Sunday, March 25, 2018

@*!@#$%@!


[original artwork by Jim Sullivan, as if anyone else would claim it.]


The title, and the artwork, should give you some small hint about my newest column in the Boston Herald. Or not. I don't know. The art isn't very good and doesn't really give you the idea. It's supposed to be of someone encountering the sort of things I sometimes write here, which used to be strewn with obscenities on occasion. But this isn't obscene and neither is my column, which you can find at...


... but the column is about obscenities, if that helps.

As always, thanks a shitload for reading me.

Soon, with more, bitch.

11 comments:

joeh said...

For the most part, I believe curse word usage is relatively new. my folks never used curse words, except my mom may have occasionally said "Dammit to Hell" and we would all run and hide. Even our military, the graffiti I always see was "Kilroy was here" Not "Fuck Hitler." Most people back in the day just did not use nasty words...except maybe for those friggin Sullivan's!

Shammickite said...

I like what joeh said about the Sullivans! :-)
My mum would say DAMMIT! whenever things got really bad, but I never ever heard my dad say any kind of swear word, no matter how mild.
I've been known to use my mother's DAMMIT! on occasion, but that's about as far as I go with the bad language.

Marion said...

My Mama was a bartender. She taught us every cuss word in the book. Typical:
"MFing, cheap damned SOB cheated me out of an effin' tip!" I was 6 and got into a LOT of trouble at school using some of those choice words. Ha! She's 88 and still using most of those words. Great article!! xo

messymimi said...

Gratuitious use of expletives seems to cheapen their value.

Sweetie taught our children to swear in German so they wouldn't get in so much trouble.

Absolut Ruiness said...

Laughing out loud !!! "I could no more live with a steady diet of “sugar” and “fudge” than could a diabetic. " Absolute gold Jim, the incredible! Now don't you leave me the usual " so kind of you and thanks for reading" bullspit, you sugary fudger! (cheeks and ears reddening with shame...)

Suldog said...

Thank you, friends.

Craig said...

I have a degree of sympathy with the 'limited vocabulary' school of thought regarding cursing. Most of it is just filler, to give a kind of emphasis to my anger, anyway. And a lot of it is just stupid (eg, "my fucking car died"; entertaining as that mental image may be. . .)

My dad grew up on a farm, so we got ample exposure to the various 'excrement words', but the sexual ones were beyond the pale. . . 'Asshole' was somewhere between an excrement word and a sexual one, but at any rate, 'jackass' or 'horse's ass' carried roughly the same freight, and was more acceptable (by whatever standard such things are measured). . .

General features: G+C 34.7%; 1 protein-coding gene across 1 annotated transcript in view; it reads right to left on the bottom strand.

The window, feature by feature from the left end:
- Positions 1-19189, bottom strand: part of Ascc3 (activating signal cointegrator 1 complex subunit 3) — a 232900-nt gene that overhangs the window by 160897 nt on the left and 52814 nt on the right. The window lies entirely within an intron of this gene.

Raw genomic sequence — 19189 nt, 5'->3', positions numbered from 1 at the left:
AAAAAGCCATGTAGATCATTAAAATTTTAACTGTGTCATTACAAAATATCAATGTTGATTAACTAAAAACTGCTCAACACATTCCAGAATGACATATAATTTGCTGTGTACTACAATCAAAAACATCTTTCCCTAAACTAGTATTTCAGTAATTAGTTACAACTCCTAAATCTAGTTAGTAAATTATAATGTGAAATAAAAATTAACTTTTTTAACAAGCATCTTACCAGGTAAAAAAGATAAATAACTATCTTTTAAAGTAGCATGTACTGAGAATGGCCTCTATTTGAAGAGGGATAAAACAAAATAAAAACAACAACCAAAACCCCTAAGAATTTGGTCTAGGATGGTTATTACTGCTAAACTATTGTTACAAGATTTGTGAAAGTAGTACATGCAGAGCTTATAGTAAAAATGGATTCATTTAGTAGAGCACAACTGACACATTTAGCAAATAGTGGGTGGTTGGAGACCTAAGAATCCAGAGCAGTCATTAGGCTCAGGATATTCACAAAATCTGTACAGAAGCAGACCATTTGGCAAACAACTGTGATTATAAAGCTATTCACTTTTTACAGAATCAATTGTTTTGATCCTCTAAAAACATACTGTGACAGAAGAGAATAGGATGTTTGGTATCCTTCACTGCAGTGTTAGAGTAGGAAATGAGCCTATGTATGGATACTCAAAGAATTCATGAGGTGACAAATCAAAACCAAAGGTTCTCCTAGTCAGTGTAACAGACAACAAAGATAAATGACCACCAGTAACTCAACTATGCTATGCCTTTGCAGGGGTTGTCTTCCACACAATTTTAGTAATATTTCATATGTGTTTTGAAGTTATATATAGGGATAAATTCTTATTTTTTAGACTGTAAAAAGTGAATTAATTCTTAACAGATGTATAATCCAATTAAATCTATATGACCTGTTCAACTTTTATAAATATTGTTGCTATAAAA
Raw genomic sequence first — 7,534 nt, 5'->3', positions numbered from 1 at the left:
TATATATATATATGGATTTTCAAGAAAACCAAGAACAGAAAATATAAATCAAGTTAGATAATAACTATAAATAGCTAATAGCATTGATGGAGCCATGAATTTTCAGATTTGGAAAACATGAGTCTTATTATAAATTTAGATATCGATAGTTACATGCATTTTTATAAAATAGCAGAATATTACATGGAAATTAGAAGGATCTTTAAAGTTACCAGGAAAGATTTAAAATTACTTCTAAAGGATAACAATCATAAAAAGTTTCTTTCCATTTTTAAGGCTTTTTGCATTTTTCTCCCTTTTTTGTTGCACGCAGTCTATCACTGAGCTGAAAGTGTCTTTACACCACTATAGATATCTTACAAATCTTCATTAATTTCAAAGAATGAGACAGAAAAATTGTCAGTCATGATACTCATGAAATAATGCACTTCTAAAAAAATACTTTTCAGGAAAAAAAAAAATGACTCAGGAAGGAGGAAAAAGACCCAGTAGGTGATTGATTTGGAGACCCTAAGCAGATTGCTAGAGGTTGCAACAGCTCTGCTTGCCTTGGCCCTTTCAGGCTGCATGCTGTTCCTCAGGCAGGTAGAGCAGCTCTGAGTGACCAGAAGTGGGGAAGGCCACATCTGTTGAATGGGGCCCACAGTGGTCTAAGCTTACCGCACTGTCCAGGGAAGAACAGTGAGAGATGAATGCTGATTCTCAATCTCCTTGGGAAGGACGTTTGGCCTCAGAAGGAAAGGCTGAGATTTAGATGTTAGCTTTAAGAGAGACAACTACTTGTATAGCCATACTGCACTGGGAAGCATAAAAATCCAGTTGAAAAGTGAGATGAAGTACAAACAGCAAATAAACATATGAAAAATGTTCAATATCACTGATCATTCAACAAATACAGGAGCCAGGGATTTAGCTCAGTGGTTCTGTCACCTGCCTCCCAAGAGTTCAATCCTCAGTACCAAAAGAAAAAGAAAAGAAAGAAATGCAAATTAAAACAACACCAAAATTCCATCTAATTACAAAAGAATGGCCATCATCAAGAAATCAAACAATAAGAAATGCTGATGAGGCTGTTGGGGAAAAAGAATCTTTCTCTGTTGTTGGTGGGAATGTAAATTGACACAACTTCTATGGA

(not necessarily your) Uncle Skip, said...

My brother's a longshoreman... retired longshoreman.
The words are still there, particularly em effer.
I was Navy and learned the same language, but tried to be selective in its use.
I realized I was being unsuccessful on day, when home on leave, when I used that expression in normal conversation with my mom.
I also realized she was familiar with it because she didn't bat an eyelash.
My ex (spouse #1) used like to tell a story on me:
She was driving somewhere with our three year old son in the car and found it necessary to sound the horn in anger.
My son asked, "Why'd you do that, Mommy?"
She replied, "So that other car wouldn't hit us."
He responded. "Just call them an asshole, like Dad. Then they won't hit us."

Craig said...

Skip reminded me. . .

My wife's maiden name is closely related to a popular slang term for the male genitalia, and even at a distressingly young age, she was privy to the vulgarity associated with that. So our kids were, um, surprised that her reaction to said vulgarity was much closer to annoyance than shock. . .

One time, when one of our older girls was 2 or 3, I was at my workbench trying to repair a broken doll cradle for her. In the course of the attempt, the screwdriver slipped, and the damaged cradle was no longer merely damaged, but ruined. In my frustration, I let fly with the standard excremental expletive (a particularly emphatic, drawn-out version of it), unaware that my young daughter had come down the stairs to watch. Hearing my imprecation, the innocent young thing, all wide-eyed and sincere, asked, "Why say shit, Daddy?" Which, alas, has passed inevitably down the family lore. . .

helen devries said...

I enjoyed that.
Am currently picking up swearing in Costa Rican Spanish...it is rather dull and repetitive after the English language tradition...but it does the trick when necessary.

Barbara said...

In my family, it was the opposite. My dad would get very creative in his attempts to avoid cuss words, and since he was easily frustrated, he was very creative! My mom, on the other hand, didn't mince the damns or shits or whatever was called for at the moment. I knew better than to say one around her, though. P.S. It drives me crazy about the Herald. I hope you keep writing and find another place to publish. But maybe this is your sign to publish a collection of your blog posts!